I beveled the edges of the copper tag:
    [​IMG]

    Then polished to 1500 grit:
    [​IMG]

    Time for sharpening.
    I'll create an edge with a warn 320 grit belt then refine it with a 20 micron belt. Then its on to wet stones Later, I can polish the edge with a leather belt if needed.
    [​IMG]

    I hate putting in all the work to achieve a nice hand rubbed finish on the blade only to have it ruined with a halo of teeny scratches from sharpening on a belt sander. The blade is taped completely then trimmed carefully. I'll sharpen right through the tape to prevent those scratches:
    [​IMG]

    This is my pre-sharpening edge:
    [​IMG]

    [​IMG]

    More in a little while. When I come back maybe I'll explain this:
    [​IMG]
     
    Last edited by a moderator: Sep 28, 2011
  11. P. McKinley

    P. McKinley knifemaker formerly known as "Dacks" Knife Maker or Craftsman

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    The final steps......

    I'll begin by backtracking and show my sharpening process.

    This is directly off the grinder with the edge established using a warn 320 grit belt.
    [​IMG]

    The 1" wide contact surface of my belt grinder is poor for maintaining a perfectly straight edge. So, I'll refine the edge on a fine wet stone( I can't remember what grit).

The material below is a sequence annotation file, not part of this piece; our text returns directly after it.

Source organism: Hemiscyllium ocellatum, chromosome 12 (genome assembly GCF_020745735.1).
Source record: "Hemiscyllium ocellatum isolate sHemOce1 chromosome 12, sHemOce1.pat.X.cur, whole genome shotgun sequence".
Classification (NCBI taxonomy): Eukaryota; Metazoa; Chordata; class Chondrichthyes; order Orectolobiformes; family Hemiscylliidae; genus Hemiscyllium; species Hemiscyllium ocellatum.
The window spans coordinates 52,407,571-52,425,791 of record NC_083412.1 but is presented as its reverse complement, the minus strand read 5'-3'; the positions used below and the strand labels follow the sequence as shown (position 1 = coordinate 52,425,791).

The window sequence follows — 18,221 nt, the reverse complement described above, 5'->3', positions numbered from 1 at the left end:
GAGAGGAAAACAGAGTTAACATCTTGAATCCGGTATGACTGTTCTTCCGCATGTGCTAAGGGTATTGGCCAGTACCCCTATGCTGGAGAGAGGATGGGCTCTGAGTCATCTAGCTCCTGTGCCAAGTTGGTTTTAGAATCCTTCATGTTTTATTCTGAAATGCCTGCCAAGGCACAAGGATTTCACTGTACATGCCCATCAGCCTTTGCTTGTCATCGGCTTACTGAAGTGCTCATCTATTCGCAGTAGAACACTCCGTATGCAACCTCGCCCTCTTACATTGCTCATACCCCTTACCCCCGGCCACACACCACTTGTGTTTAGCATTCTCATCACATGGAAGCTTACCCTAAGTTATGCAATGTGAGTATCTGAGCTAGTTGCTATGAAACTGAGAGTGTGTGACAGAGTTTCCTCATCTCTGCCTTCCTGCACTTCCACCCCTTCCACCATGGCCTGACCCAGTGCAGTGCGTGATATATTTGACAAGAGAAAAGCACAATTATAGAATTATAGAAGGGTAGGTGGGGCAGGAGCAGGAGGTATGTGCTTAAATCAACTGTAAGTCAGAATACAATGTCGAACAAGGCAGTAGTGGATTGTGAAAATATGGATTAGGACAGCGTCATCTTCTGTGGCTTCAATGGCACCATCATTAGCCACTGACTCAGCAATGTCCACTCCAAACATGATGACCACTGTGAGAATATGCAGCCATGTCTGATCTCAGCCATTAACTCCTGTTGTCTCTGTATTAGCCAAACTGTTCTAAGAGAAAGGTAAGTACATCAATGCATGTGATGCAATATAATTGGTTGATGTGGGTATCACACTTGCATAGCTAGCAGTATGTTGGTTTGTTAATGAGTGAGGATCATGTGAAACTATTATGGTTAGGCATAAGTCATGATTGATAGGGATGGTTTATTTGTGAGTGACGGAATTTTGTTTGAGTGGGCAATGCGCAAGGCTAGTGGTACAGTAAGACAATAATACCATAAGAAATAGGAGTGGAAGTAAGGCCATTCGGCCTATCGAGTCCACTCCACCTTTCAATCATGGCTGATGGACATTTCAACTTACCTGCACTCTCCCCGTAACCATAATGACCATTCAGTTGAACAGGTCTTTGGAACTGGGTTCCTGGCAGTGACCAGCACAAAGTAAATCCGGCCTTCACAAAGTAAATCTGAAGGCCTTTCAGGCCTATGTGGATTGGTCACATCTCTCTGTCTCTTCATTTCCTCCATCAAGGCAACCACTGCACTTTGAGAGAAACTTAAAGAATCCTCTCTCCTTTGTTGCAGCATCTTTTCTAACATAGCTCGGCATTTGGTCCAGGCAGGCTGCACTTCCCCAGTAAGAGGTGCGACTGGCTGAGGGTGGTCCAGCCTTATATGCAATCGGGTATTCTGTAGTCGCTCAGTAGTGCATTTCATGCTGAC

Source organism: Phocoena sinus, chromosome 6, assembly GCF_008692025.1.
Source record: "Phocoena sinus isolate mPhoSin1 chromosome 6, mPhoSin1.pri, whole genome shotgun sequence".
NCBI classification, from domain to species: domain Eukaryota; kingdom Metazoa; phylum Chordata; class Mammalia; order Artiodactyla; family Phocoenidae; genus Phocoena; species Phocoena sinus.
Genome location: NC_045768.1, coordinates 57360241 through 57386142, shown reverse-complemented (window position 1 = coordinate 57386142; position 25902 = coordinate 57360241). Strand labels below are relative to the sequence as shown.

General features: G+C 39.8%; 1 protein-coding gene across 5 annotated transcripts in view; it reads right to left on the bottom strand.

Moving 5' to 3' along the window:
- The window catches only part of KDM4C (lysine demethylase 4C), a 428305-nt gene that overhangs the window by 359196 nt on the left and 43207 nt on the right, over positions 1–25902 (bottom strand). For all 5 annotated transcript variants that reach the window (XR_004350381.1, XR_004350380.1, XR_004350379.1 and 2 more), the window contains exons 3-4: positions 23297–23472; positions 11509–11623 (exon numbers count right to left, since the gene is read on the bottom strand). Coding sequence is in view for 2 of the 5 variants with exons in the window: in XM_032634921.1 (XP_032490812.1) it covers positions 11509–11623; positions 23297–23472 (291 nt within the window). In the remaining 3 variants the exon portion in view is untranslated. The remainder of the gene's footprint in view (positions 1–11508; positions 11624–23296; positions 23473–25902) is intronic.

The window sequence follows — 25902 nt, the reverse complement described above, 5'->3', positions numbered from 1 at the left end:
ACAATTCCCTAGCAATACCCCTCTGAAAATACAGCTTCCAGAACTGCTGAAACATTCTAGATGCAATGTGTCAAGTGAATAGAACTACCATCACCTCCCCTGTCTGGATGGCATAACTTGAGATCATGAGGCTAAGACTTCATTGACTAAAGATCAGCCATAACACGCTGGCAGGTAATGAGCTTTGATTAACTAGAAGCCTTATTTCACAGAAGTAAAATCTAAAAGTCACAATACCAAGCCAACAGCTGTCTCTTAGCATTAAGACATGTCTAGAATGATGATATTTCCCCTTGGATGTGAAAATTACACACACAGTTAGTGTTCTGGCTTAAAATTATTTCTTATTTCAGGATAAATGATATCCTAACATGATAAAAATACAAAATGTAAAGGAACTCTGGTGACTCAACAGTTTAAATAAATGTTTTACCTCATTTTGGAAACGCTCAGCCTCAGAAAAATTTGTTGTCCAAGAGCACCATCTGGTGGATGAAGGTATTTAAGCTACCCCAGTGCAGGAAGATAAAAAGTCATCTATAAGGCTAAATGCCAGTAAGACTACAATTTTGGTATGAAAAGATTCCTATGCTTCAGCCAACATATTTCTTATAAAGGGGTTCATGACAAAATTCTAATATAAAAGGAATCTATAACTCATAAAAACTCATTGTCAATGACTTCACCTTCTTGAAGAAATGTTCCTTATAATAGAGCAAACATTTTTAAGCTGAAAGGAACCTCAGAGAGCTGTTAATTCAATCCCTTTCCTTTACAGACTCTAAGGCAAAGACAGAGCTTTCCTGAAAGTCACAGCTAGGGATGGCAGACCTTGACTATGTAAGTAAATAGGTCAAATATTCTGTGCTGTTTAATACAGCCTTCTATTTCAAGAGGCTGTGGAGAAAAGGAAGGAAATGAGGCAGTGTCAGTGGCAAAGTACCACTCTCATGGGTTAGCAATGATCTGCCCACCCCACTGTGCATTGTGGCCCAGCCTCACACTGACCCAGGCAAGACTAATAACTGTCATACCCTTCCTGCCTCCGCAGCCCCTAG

[​IMG]

    Working the edge:
    [​IMG]

    Then its on to an 8000 grit wet stone to work up a consistent wire edge:
    [​IMG]

    Finally I hone the edge on a strop filled with green compound. I'll do this for 100 or so strokes - slice into the wood table to remove the wire, then another 50 or so more strokes.
    [​IMG]

    I'll continue checking the edge by shaving hair. My eyes are getting a bit worse these days so I have trouble see a REALLY fine wire edge. So I'm constantly scraping the edge over my fingernail feeling for that edge to "catch". When the entire length of the blade shaves hair and freely cuts paper....... I call it "good enough".
    [​IMG]

    Good enough!